Review: Steve Welty "Crashing Hard"

The music snob in me wants to reject Steve Welty. What Welty does is not exactly world changing; some could fairly call it derivative, if they were listening to the inner snob that believes that any music not created by Wilco is derivative.

On my third pass of Steve Welty’s record “Crashing Hard” I told my inner snob to take the day off. I gave myself over to the good time vibe that Steve Welty creates with an ease that is misleading; the relaxed sound makes you think he isn’t working hard.

Track one, the title track “Crashing Hard” is unfortunately one of the weaker tracks on the record, not a bad song but not as much fun as the track that follows it. Track two, “Maria” sets a tone of loose, good time jamming.

“Maria” has the skill and sound of a song crafted in a studio but it has the essence of a friend playing with a small band at a local bar in a room full of friends. Grab a drink at the bar and Steve will set a mood for you to go talk to that girl you've had your eye on.

“Far Away Places” keeps the vibe going. Ask that girl to dance and Steve gives you just enough tempo changes to get that girl from bad dancing close. And with near perfect timing, things slow down for the next track “Wide Eyed and Beautiful.”

Steve’s talent on “Wide Eyed and Beautiful” is creating a ballad that is sad about a loss but is not depressing about it. A sense of resigned loss that makes the song easier to enjoy, the lyrics a lesson learned and not a lingered, tortured emotional pain.


The next track “Gone Away” brings the tone up just above a ballad. Now you’re back in your seat at the bar and Steve is scoring your first conversation with that girl from the bar. The vibe is relaxed but charged with romance.

“Sold” is maybe my favorite track on “Crashing Hard.” Here Steve Welty takes us on an acoustic stroll through his philosophy on life and love. It still feels like we’re at the bar but now Steve’s playing and talking to us about love, that girl he lost and wants back.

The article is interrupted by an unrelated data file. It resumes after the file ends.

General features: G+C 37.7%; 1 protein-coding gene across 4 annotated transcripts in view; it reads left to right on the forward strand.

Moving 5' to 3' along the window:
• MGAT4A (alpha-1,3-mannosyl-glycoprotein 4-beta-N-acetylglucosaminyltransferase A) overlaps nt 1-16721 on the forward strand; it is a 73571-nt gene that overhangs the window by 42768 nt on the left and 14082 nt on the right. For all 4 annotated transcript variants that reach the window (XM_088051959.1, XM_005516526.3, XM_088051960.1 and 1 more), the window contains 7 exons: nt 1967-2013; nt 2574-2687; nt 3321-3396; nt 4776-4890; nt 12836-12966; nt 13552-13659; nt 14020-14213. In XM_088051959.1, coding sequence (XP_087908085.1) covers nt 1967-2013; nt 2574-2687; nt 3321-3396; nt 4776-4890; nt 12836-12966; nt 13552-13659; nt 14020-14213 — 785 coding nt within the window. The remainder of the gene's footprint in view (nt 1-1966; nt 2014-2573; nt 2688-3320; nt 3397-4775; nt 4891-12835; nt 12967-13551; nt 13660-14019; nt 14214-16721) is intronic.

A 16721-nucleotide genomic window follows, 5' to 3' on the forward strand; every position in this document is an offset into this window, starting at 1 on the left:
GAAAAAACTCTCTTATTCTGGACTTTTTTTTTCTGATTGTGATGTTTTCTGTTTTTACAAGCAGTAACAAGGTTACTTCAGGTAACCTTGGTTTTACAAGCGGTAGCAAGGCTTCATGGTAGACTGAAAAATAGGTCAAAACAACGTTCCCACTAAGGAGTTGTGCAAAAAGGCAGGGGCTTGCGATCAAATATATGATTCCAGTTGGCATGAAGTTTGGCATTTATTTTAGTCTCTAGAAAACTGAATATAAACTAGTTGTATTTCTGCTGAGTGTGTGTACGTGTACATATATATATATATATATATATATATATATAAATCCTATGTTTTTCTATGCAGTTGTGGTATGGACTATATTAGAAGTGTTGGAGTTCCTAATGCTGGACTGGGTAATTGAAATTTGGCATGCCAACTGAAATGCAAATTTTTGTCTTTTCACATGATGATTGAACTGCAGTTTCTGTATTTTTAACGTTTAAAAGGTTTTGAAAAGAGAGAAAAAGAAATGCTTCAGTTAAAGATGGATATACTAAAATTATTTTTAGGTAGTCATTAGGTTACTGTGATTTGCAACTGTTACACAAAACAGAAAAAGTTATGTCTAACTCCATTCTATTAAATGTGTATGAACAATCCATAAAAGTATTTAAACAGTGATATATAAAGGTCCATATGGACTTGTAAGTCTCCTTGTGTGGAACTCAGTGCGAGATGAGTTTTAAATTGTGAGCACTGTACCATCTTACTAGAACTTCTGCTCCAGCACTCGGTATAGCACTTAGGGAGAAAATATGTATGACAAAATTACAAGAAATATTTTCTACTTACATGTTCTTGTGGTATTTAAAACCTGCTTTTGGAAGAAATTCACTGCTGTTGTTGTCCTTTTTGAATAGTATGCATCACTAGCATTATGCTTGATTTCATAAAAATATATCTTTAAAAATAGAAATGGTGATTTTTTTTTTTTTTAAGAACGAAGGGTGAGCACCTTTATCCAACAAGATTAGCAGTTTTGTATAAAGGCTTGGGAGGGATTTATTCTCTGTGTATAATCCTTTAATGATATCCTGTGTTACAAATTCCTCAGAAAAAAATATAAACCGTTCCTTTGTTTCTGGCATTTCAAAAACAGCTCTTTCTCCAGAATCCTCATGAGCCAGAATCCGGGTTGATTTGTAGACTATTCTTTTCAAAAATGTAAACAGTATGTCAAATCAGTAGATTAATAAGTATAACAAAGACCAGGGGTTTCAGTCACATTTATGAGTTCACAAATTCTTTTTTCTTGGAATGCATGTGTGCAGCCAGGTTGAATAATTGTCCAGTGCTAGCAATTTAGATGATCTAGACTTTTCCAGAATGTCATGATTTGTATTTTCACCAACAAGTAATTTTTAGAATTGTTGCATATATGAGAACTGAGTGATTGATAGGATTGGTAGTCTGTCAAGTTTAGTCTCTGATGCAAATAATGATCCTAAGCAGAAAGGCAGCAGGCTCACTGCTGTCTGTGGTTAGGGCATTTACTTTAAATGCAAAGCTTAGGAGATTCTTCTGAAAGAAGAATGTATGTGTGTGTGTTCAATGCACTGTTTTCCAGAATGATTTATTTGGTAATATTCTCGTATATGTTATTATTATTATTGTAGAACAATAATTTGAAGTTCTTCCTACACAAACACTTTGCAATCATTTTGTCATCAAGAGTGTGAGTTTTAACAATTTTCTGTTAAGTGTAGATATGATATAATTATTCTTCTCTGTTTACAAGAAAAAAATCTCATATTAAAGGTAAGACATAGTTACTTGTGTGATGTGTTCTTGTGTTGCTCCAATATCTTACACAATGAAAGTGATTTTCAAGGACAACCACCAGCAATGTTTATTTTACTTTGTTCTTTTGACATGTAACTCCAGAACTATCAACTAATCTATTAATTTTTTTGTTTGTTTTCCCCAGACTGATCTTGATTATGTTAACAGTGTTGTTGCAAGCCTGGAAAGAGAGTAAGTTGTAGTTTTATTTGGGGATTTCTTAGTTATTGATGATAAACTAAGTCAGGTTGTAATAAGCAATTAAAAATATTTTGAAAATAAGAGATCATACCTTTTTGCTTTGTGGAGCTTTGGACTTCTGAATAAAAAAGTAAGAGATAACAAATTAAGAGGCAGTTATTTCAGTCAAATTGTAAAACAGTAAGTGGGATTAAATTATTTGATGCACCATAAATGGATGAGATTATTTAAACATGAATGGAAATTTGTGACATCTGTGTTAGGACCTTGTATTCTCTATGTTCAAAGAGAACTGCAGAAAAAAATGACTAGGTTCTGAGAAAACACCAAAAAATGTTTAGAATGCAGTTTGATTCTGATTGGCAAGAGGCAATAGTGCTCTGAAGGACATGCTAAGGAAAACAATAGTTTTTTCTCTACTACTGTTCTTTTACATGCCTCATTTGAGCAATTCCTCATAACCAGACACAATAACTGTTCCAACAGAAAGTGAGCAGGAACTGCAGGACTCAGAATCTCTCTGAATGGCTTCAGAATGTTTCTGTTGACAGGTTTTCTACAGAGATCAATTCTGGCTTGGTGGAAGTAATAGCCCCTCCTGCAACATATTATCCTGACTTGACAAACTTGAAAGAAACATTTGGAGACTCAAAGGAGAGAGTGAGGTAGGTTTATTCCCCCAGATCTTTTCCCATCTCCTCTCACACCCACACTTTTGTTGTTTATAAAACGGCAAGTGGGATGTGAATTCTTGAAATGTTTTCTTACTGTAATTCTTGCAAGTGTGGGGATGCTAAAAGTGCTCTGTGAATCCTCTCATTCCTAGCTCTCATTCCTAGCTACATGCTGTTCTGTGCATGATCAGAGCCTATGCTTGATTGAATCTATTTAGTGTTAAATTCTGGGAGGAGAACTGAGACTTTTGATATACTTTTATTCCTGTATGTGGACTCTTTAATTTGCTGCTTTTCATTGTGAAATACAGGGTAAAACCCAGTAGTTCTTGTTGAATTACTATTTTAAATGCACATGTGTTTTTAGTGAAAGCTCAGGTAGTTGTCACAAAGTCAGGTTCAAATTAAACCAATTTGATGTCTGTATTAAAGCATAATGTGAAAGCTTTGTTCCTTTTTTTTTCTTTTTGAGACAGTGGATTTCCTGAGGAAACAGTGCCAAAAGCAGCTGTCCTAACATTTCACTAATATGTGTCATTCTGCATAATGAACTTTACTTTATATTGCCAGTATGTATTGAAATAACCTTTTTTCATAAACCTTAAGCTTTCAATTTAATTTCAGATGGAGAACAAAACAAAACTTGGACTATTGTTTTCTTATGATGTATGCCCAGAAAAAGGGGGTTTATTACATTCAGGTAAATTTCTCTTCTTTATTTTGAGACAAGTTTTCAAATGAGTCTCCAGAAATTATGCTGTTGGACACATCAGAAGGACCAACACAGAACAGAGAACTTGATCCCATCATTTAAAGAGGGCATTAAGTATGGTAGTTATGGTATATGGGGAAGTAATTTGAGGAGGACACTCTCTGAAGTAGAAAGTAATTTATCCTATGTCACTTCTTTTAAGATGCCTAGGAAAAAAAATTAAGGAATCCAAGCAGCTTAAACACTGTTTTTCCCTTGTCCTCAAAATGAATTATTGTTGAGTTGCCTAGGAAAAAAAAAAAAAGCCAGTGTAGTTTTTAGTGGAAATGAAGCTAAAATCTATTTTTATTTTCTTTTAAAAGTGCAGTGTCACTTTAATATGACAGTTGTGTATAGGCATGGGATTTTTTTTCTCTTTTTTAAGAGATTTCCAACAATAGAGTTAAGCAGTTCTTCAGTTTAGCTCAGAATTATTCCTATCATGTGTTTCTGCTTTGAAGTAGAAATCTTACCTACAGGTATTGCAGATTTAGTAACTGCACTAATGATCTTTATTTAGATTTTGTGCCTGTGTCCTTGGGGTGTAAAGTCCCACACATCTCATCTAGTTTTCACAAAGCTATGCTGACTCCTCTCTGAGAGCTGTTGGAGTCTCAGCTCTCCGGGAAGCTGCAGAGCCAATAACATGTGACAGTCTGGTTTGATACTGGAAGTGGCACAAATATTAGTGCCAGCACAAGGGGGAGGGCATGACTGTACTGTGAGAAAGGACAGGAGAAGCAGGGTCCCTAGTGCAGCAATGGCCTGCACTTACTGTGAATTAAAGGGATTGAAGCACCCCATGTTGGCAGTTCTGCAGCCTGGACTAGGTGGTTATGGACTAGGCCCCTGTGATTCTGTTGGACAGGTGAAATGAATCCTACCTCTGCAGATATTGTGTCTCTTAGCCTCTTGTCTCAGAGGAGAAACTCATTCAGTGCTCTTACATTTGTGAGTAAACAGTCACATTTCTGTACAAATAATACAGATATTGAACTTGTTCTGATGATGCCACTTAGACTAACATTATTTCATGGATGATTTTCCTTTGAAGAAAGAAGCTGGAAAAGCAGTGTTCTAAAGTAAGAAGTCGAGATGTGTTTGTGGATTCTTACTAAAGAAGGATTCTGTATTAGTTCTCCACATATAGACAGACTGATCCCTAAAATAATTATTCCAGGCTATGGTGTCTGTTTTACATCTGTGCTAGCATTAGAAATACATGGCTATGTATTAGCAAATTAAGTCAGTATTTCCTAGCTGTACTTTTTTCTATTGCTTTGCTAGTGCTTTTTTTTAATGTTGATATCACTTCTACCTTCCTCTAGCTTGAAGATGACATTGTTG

No time for angsty heart-rending however as “Say No More” has Steve finding a new girl and the pace of the song reflects the excitement of new love and new possibilities. We’re back on the dance floor here and the good time vibe continues.

There is a unique maturity to Steve Welty’s approach lyrically and musically. Where other artists find inspiration in lingering on the loss of love, Steve Welty sings like a guy who’s had heartbreak but learned from it and won’t let it keep him down.

Steve may lack the poetry of the tortured artist but his work is romantic and optimistic and his simple acoustic guitar and good time vibe are enough to make “Crashing Hard” worth listening to over and over as a cure to the downer trips out there.

No, the music snob is likely never going to come around on Steve Welty; he’s not tortured enough. For those who can dismiss the snob, Steve Welty offers a relaxed night a bar with friends vibe that’s really easy to enjoy.

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